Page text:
Building peace in the minds of men and women

UNESCO and the Universal Declaration on Human Rights

When, at the end of the Second World War, UNESCO was created in the wake of the International Commission of Intellectual Cooperation, it was based on the conviction that the intellectual and moral solidarity of humankind, and the respect for justice and human rights were essential for lasting peace.

The Constitution of the Organization states in its Article I as its first objective the contribution to maintaining “…peace and security by promoting collaboration among the nations through education, science and culture in order to further universal respect for justice, for the rule of law and for human rights and fundamental freedoms”.

The central place of the universal values of human rights in UNESCO’s mandate explains its early commitment to the elaboration of the Universal Declaration of Human Rights.

In 1947 UNESCO created a committee on the theoretical bases of human rights which included leading intellectuals, philosophers and political scientists. The Committee’s purpose was to study the philosophical foundations of human rights in order to bring to the fore convergences between various cultures and schools of thought and thereby facilitate the drafting of the Universal Declaration of Human Rights.

A questionnaire was sent out to politicians and scholars, such as Mohandas Gandhi or Aldous Huxley, soliciting their opinion on the idea of the Declaration. A main conclusion of the resulting report was that – despite cultural differences – Member States of the United Nations shared a commitment to “the right to live a life free from the haunting fear of poverty and insecurity”.

UNESCO was the first UN agency to acknowledge by a special resolution, immediately after the adoption of the Universal Declaration of Human Rights on 10 December 1948, that it has clear implications in every field of the Organization’s activity – education, natural and social and human sciences, culture, and communication and information. At the same time, it undertook to make the Universal Declaration known as widely as possible through mass communication programs and teaching materials in schools, and to incorporate it into relevant UNESCO programmes.

Rights to everyone, everywhere

Within the UN system, five specific rights are under direct competence of UNESCO:

  • Right to education — Article 26
    Education is at the core of UNESCO’s mission and the SDGs. It is an empowering right, which allows children and adults to lift out of poverty and participate fully in society.
    The right to education states that primary education should be free and compulsory. In advancing the articles of Universal Declaration of Human Rights (UDHR), curricula should strengthen respect for rights and fundamental freedoms.
    As a key principle underpinning the 2030 Agenda for Sustainable Development and the SDG 4, the right to education is recognized as an essential tool to promote inclusion as well as economic, social and cultural development.
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  • Right to take part in cultural life — Article 27
    Access to culture and the ability to enjoy it without fear of repercussion are necessary conditions for ensuring to the right to take part in cultural life.
    Cultural life is manifested in everyday communication, expression, and traditions. Linguistic and religious minorities should not be denied their right to embrace the dimensions of cultural life for any reason.
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  • Right to enjoy the benefits of scientific progress — Article 27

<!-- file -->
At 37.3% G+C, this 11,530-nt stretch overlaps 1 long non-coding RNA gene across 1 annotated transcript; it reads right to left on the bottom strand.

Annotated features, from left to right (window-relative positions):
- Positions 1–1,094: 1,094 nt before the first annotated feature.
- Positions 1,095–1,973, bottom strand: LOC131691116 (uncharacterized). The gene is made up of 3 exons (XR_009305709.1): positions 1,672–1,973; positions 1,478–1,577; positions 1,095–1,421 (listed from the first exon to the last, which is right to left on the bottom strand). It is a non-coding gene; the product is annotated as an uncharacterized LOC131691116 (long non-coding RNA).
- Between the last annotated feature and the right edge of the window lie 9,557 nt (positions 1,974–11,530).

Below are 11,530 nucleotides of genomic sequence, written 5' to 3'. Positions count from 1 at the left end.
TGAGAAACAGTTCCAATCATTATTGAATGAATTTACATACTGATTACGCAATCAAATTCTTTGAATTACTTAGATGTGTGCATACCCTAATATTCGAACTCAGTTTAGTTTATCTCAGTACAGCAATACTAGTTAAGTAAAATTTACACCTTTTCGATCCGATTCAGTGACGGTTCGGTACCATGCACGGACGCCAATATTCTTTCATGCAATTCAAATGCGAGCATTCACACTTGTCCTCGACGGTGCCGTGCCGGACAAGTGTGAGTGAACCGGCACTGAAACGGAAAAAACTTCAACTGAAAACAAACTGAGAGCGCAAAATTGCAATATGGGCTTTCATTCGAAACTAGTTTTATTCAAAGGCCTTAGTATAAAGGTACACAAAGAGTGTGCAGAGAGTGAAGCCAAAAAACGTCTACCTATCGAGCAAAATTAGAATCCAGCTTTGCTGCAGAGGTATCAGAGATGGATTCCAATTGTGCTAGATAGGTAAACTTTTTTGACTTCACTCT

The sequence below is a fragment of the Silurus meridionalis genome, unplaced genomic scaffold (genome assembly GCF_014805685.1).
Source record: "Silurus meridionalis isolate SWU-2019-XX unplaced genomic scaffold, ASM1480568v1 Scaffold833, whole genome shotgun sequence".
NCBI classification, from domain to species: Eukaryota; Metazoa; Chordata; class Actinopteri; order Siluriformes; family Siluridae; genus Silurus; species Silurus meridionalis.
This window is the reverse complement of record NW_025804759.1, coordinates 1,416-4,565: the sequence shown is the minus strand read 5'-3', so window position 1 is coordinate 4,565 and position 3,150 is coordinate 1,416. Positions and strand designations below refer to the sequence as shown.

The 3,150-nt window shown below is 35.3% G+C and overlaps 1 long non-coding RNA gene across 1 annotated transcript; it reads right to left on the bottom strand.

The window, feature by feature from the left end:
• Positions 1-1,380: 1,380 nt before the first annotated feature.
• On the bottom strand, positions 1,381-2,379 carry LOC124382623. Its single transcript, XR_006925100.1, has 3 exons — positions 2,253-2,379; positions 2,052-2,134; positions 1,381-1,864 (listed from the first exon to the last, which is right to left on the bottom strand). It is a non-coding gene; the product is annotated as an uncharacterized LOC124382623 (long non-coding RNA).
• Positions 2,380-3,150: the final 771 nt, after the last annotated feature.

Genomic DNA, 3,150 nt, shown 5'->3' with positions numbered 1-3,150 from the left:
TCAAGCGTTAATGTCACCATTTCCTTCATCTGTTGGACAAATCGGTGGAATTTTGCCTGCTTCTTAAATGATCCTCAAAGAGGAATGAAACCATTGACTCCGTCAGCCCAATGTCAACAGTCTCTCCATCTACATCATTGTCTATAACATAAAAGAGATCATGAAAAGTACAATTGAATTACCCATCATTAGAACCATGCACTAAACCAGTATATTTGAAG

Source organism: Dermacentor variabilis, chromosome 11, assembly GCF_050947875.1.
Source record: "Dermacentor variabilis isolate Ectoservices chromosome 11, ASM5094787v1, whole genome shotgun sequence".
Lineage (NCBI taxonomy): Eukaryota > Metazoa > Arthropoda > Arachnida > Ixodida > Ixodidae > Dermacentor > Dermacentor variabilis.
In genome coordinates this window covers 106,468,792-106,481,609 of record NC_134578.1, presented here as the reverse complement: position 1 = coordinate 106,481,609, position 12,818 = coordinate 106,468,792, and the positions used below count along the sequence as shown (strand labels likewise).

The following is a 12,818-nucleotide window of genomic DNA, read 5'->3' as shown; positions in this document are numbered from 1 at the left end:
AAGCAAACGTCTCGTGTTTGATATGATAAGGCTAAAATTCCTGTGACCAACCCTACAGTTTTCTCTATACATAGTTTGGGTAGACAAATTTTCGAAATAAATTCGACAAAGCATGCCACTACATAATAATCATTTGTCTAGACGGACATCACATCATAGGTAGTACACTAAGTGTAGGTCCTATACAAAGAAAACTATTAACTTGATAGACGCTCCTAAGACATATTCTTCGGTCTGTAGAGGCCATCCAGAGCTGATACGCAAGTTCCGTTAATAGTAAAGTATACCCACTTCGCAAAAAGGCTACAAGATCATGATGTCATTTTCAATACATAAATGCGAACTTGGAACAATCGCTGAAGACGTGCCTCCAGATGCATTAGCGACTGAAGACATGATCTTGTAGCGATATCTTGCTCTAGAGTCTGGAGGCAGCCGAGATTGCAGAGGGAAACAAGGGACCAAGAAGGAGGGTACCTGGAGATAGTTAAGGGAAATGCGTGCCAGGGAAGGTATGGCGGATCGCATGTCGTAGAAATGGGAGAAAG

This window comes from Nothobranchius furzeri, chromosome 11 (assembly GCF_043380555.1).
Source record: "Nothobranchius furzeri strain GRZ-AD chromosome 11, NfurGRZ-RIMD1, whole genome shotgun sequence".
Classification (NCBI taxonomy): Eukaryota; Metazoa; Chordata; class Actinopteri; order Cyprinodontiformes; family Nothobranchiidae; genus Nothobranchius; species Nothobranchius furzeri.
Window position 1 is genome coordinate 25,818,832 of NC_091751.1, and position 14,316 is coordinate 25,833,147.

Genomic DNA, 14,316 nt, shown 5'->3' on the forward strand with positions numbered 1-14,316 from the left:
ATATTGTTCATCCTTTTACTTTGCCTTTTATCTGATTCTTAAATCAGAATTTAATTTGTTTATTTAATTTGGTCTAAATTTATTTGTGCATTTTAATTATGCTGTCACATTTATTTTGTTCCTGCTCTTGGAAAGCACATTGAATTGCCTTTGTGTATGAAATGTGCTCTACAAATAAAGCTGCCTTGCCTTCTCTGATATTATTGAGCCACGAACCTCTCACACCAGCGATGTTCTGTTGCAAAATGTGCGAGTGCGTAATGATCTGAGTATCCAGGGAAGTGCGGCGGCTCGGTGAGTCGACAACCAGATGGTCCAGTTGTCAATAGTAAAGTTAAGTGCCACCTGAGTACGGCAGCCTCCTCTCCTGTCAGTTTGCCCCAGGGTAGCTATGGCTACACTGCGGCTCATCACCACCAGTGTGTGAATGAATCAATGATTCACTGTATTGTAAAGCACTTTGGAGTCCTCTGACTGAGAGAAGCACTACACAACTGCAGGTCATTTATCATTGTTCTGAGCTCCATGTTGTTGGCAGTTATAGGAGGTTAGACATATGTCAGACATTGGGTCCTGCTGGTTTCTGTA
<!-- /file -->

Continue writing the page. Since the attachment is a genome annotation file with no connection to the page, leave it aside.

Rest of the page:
The right to share in scientific advancement and its benefits starts with inclusive learning that encourages participation in the generation of scientific research.
    Those in marginalized communities should be encouraged to engage in scientific progress that is beneficial to both their community and the general public. In order to ensure that everyone benefits from scientific progress, information must be shared freely and innovations must be allowed to diffuse in societies without hinderance.
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    See also: UNESCO Recommendation on Science and Scientific Researchers
     
  • Right to Freedom of Opinion and Expression — Article 19
    The right to communicate is a fundamental human right that underpins the very essence of democracy, and it is a key factor in the fulfillment of other rights. States are prohibited from restricting speech and beliefs, and have an obligation in protecting the right to freedom of opinion and expression.
    It “includes the right to hold opinions without interference and to seek, receive and impart information and ideas through any media and regardless of frontiers.”
    In the last 10 years, at least 827 journalists were killed. The figure shows the extent of the risk for expressing opinions and disseminating information.
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  • Right to Water and Sanitation
    The right to drinking water and sanitation is essential for the full enjoyment of life. In 2010, the UN General Assembly officially recognized the right to safe and clean drinking water and sanitation as a human right.
    The Assembly expressed deep concern over the 884 million people who are without access to safe drinking water and the more than 2.6 billion who lacked access to basic sanitation — that is 40% of the world’s population. Lack of access to water kills more children annually than AIDS, malaria, and measles combined.
    To address the major human and environmental crises, UNESCO counts access to water and sanitation “as a pre-requisite for the realization of several other human rights, such as the rights to life, dignity, health, food, and an adequate standard of living, and education.”
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See also : Human Rights Day, 10 December